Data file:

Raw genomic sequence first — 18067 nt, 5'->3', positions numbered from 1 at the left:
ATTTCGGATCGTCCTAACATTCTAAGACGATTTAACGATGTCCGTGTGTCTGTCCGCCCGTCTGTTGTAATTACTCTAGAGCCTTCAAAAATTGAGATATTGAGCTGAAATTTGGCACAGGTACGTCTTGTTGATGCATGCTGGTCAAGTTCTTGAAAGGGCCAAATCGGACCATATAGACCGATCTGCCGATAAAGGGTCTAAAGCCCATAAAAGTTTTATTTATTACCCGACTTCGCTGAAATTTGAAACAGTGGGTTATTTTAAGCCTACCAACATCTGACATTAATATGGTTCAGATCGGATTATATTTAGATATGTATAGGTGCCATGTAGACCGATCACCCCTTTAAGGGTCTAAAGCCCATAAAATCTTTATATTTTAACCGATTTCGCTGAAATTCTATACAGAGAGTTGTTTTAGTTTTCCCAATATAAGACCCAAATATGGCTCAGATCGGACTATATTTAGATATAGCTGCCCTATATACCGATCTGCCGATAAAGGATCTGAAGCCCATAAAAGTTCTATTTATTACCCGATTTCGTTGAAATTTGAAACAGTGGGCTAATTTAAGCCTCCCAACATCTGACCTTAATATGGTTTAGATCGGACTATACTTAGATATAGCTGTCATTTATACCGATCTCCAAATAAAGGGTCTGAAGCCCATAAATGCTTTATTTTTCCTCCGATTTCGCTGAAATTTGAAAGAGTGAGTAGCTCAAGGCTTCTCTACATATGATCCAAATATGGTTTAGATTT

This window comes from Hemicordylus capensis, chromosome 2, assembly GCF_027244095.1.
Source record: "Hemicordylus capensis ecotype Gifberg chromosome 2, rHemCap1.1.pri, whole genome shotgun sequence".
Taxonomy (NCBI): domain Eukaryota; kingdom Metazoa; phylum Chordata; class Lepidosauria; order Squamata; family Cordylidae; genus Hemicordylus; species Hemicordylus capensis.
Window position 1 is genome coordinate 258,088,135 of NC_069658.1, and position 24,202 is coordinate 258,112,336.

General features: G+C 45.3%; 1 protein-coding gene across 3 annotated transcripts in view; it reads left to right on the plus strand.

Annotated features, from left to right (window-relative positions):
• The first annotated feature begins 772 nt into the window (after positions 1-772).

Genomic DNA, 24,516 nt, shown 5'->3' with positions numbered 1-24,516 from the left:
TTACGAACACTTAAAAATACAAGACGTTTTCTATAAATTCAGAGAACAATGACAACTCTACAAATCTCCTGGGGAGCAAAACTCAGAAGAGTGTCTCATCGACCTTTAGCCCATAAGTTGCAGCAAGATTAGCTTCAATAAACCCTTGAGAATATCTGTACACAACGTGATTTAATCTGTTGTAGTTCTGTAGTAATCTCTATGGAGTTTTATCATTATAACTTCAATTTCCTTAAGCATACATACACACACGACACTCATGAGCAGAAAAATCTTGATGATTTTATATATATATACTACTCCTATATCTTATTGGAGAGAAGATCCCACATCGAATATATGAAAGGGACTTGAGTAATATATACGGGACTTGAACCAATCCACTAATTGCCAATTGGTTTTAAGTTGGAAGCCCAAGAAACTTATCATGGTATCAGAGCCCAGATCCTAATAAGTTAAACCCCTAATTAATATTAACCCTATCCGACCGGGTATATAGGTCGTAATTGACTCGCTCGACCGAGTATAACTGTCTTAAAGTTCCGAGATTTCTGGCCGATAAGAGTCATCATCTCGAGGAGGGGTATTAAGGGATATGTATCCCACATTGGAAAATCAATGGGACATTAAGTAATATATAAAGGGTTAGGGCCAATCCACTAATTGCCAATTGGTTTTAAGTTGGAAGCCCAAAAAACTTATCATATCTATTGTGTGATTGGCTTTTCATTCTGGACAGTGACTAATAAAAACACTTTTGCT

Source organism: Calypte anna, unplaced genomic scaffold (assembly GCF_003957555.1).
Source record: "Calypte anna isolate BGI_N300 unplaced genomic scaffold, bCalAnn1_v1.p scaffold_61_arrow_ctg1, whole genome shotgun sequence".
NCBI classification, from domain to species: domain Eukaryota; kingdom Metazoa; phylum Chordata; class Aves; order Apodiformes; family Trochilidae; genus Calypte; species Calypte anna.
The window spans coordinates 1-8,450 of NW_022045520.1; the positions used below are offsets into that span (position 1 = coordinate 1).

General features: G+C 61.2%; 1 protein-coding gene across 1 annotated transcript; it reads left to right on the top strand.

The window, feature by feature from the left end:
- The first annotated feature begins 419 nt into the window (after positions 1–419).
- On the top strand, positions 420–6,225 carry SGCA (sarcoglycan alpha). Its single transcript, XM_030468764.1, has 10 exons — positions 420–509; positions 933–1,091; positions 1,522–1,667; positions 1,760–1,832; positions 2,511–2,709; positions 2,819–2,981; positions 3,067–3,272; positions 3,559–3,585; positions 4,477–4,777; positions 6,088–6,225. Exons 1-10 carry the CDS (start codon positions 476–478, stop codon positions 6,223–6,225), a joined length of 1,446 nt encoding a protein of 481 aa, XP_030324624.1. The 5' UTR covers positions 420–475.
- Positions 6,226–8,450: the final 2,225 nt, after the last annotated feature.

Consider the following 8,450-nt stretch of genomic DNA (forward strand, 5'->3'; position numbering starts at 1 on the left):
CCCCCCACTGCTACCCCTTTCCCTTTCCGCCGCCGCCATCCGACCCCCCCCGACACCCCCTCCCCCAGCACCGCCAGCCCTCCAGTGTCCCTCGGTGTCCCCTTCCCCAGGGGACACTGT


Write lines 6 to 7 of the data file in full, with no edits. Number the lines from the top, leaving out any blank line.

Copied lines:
Window position 1 is genome coordinate 258,088,135 of NC_069658.1, and position 24,202 is coordinate 258,112,336.

General features: G+C 45.3%; 1 protein-coding gene across 3 annotated transcripts in view; it reads left to right on the plus strand.